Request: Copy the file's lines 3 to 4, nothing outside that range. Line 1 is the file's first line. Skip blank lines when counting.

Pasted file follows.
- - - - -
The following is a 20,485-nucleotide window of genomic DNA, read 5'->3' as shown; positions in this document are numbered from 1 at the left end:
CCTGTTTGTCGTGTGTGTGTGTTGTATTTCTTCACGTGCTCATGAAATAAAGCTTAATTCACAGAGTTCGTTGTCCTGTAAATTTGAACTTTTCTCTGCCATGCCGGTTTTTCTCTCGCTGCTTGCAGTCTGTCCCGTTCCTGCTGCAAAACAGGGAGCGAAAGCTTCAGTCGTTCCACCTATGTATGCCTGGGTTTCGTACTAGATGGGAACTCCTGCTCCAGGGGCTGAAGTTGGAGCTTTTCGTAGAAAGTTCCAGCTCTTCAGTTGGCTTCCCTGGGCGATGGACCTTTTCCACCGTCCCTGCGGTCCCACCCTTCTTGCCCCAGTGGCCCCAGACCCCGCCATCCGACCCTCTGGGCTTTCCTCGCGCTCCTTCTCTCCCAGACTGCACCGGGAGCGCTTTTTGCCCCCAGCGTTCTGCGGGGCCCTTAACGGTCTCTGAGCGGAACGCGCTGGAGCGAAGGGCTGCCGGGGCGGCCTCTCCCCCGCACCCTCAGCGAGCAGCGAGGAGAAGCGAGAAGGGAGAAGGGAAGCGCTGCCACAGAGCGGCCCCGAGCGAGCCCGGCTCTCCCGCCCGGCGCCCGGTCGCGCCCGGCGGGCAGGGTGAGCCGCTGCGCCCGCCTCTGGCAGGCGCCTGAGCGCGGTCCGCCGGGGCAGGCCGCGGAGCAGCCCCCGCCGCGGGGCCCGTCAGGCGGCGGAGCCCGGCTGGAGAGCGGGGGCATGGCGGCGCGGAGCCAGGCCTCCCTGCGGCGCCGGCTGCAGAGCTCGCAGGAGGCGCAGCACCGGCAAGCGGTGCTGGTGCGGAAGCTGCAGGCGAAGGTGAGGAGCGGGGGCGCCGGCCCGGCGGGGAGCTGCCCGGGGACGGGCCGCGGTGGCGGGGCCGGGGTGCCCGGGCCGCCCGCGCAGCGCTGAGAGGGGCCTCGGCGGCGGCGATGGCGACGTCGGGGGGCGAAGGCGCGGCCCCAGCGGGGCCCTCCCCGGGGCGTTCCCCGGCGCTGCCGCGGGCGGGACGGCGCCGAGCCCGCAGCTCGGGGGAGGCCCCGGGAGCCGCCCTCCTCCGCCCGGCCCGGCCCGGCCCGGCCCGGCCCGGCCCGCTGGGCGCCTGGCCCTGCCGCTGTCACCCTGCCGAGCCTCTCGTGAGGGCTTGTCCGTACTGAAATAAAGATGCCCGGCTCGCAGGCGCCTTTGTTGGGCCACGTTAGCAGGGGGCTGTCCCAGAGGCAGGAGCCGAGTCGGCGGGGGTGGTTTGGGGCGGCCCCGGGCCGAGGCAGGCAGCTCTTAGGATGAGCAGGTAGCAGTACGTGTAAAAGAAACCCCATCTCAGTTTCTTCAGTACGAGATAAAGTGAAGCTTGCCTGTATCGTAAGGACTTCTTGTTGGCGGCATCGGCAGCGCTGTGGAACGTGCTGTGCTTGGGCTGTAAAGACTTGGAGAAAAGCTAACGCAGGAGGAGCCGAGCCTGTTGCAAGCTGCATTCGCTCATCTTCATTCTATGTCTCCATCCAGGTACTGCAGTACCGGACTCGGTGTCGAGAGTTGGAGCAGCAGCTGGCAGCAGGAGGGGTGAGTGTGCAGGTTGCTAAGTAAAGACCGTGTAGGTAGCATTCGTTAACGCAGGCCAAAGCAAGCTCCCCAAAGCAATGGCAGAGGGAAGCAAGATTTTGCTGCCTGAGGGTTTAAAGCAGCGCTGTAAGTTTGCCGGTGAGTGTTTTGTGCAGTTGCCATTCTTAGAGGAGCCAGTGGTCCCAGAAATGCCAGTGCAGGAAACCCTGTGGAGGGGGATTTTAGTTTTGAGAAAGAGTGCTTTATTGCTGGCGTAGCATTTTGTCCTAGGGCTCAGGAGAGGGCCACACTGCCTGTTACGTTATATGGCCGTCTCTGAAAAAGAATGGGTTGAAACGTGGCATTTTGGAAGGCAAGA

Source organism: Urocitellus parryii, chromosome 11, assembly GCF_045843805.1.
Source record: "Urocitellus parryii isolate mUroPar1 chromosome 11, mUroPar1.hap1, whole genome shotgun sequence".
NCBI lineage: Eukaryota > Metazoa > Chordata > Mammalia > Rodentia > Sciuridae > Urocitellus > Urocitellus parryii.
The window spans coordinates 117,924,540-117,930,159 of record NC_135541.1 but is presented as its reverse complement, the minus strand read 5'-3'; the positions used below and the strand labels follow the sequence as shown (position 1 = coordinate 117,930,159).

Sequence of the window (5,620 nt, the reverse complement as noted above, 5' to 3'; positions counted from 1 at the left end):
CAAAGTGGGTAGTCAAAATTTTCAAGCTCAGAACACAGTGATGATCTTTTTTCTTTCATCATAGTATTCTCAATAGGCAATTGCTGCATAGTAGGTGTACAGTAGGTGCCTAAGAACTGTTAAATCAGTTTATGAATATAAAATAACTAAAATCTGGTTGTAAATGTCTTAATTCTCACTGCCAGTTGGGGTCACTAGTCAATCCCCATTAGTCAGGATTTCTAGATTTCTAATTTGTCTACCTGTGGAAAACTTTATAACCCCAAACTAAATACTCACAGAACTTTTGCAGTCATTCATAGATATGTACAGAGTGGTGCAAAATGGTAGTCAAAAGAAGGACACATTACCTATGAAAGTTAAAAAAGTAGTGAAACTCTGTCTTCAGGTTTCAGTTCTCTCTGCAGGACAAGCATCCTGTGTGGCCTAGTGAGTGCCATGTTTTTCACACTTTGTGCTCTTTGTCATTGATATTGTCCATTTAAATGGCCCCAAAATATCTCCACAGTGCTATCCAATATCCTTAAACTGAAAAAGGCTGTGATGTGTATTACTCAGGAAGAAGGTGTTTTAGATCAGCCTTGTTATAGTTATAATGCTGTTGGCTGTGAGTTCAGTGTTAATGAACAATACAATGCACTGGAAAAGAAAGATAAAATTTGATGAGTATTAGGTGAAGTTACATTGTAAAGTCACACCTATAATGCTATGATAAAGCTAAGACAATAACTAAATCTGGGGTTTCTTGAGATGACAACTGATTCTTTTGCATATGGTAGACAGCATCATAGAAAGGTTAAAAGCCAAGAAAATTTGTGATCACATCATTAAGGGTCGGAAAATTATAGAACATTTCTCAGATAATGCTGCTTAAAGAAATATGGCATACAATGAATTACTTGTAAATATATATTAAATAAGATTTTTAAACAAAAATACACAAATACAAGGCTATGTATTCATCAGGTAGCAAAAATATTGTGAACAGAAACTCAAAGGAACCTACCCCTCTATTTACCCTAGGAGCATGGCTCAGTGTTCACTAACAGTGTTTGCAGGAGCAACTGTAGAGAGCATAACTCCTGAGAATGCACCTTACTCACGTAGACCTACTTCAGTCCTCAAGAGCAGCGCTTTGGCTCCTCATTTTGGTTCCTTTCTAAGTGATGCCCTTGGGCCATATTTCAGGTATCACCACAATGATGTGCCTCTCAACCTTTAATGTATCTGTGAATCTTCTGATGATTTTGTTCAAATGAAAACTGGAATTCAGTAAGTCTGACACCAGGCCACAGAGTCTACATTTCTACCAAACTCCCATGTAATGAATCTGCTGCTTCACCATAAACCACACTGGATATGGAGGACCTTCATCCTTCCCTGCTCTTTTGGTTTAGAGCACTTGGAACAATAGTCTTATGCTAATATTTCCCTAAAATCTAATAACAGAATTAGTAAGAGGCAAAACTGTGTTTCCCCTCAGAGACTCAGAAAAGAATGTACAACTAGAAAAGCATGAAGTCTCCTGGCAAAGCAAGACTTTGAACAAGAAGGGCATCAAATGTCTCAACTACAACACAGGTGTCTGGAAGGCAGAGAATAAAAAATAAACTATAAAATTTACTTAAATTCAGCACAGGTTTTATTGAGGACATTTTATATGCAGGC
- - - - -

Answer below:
Source organism: Urocitellus parryii, chromosome 11, assembly GCF_045843805.1.
Source record: "Urocitellus parryii isolate mUroPar1 chromosome 11, mUroPar1.hap1, whole genome shotgun sequence".